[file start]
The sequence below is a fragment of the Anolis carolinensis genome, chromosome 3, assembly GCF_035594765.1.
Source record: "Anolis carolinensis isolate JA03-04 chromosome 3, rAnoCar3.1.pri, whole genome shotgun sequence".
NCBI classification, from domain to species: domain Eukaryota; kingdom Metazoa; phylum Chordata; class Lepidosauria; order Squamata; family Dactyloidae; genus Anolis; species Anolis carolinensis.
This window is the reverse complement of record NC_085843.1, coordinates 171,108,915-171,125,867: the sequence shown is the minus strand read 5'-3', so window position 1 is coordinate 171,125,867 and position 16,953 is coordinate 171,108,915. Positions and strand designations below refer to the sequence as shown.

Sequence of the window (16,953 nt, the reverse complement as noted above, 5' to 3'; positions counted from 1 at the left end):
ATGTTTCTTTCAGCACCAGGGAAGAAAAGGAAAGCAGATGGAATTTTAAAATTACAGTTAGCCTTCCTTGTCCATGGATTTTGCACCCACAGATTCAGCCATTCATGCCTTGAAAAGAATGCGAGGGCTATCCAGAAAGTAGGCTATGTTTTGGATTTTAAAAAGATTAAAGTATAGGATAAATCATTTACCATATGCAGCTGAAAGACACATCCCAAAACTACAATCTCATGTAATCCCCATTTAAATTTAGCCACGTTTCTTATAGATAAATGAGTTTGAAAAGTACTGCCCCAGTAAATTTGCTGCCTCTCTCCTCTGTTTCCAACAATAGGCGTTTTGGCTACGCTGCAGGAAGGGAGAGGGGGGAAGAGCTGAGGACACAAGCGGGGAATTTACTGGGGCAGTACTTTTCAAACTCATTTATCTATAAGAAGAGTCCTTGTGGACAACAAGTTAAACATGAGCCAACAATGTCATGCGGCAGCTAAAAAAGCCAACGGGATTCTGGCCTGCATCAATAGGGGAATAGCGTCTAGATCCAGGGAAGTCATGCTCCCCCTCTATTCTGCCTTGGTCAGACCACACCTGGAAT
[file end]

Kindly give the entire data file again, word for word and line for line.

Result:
The sequence below is a fragment of the Anolis carolinensis genome, chromosome 3, assembly GCF_035594765.1.
Source record: "Anolis carolinensis isolate JA03-04 chromosome 3, rAnoCar3.1.pri, whole genome shotgun sequence".
NCBI classification, from domain to species: domain Eukaryota; kingdom Metazoa; phylum Chordata; class Lepidosauria; order Squamata; family Dactyloidae; genus Anolis; species Anolis carolinensis.
This window is the reverse complement of record NC_085843.1, coordinates 171,108,915-171,125,867: the sequence shown is the minus strand read 5'-3', so window position 1 is coordinate 171,125,867 and position 16,953 is coordinate 171,108,915. Positions and strand designations below refer to the sequence as shown.

Sequence of the window (16,953 nt, the reverse complement as noted above, 5' to 3'; positions counted from 1 at the left end):
ATGTTTCTTTCAGCACCAGGGAAGAAAAGGAAAGCAGATGGAATTTTAAAATTACAGTTAGCCTTCCTTGTCCATGGATTTTGCACCCACAGATTCAGCCATTCATGCCTTGAAAAGAATGCGAGGGCTATCCAGAAAGTAGGCTATGTTTTGGATTTTAAAAAGATTAAAGTATAGGATAAATCATTTACCATATGCAGCTGAAAGACACATCCCAAAACTACAATCTCATGTAATCCCCATTTAAATTTAGCCACGTTTCTTATAGATAAATGAGTTTGAAAAGTACTGCCCCAGTAAATTTGCTGCCTCTCTCCTCTGTTTCCAACAATAGGCGTTTTGGCTACGCTGCAGGAAGGGAGAGGGGGGAAGAGCTGAGGACACAAGCGGGGAATTTACTGGGGCAGTACTTTTCAAACTCATTTATCTATAAGAAGAGTCCTTGTGGACAACAAGTTAAACATGAGCCAACAATGTCATGCGGCAGCTAAAAAAGCCAACGGGATTCTGGCCTGCATCAATAGGGGAATAGCGTCTAGATCCAGGGAAGTCATGCTCCCCCTCTATTCTGCCTTGGTCAGACCACACCTGGAAT